# Single Source Shortest Paths

## Introduction:

In a shortest- paths problem, we are given a weighted, directed graphs G = (V, E), with weight function w: E → R mapping edges to real-valued weights. The weight of path p = (v0,v1,..... vk) is the total of the weights of its constituent edges: We define the shortest - path weight from u to v by δ(u,v) = min (w (p): u→v), if there is a path from u to v, and δ(u,v)= ∞, otherwise.

The shortest path from vertex s to vertex t is then defined as any path p with weight w (p) = δ(s,t).

The breadth-first- search algorithm is the shortest path algorithm that works on unweighted graphs, that is, graphs in which each edge can be considered to have unit weight.

In a Single Source Shortest Paths Problem, we are given a Graph G = (V, E), we want to find the shortest path from a given source vertex s ∈ V to every vertex v ∈ V.

## Variants:

There are some variants of the shortest path problem.

• Single- destination shortest - paths problem: Find the shortest path to a given destination vertex t from every vertex v. By shift the direction of each edge in the graph, we can shorten this problem to a single - source problem.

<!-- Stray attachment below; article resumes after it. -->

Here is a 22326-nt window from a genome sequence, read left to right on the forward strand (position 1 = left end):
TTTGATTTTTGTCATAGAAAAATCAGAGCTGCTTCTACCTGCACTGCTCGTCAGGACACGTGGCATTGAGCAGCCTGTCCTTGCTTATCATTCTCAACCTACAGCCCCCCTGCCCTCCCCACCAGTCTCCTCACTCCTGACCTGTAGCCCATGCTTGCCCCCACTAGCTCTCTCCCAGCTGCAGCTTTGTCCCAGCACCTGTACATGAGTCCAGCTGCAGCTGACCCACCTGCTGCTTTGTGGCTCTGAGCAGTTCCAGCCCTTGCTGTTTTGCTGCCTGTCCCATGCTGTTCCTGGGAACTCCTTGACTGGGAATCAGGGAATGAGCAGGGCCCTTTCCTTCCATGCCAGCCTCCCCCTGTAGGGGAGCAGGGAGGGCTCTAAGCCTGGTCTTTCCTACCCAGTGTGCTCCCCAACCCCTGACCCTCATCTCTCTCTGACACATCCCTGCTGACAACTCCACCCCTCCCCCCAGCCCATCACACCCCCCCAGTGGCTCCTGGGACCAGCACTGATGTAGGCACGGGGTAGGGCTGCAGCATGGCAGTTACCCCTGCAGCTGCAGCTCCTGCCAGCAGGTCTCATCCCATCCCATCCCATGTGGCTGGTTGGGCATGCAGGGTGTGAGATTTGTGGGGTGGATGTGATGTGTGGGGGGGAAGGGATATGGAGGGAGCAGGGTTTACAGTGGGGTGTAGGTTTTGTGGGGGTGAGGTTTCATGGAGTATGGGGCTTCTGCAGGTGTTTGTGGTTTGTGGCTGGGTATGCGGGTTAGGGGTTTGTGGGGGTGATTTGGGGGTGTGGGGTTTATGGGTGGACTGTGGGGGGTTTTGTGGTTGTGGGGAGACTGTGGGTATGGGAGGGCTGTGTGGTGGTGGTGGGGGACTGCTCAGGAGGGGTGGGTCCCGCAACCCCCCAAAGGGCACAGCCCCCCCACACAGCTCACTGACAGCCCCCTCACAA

• Single - pair shortest - path problem: Find the shortest path from u to v for given vertices u and v. If we determine the single - source problem with source vertex u, we clarify this problem also. Furthermore, no algorithms for this problem are known that run asymptotically faster than the best single - source algorithms in the worst case.
• All - pairs shortest - paths problem: Find the shortest path from u to v for every pair of vertices u and v. Running a single - source algorithm once from each vertex can clarify this problem; but it can generally be solved faster, and its structure is of interest in the own right.

## Shortest Path: Existence:

If some path from s to v contains a negative cost cycle then, there does not exist the shortest path. Otherwise, there exists a shortest s - v that is simple. ### Feedback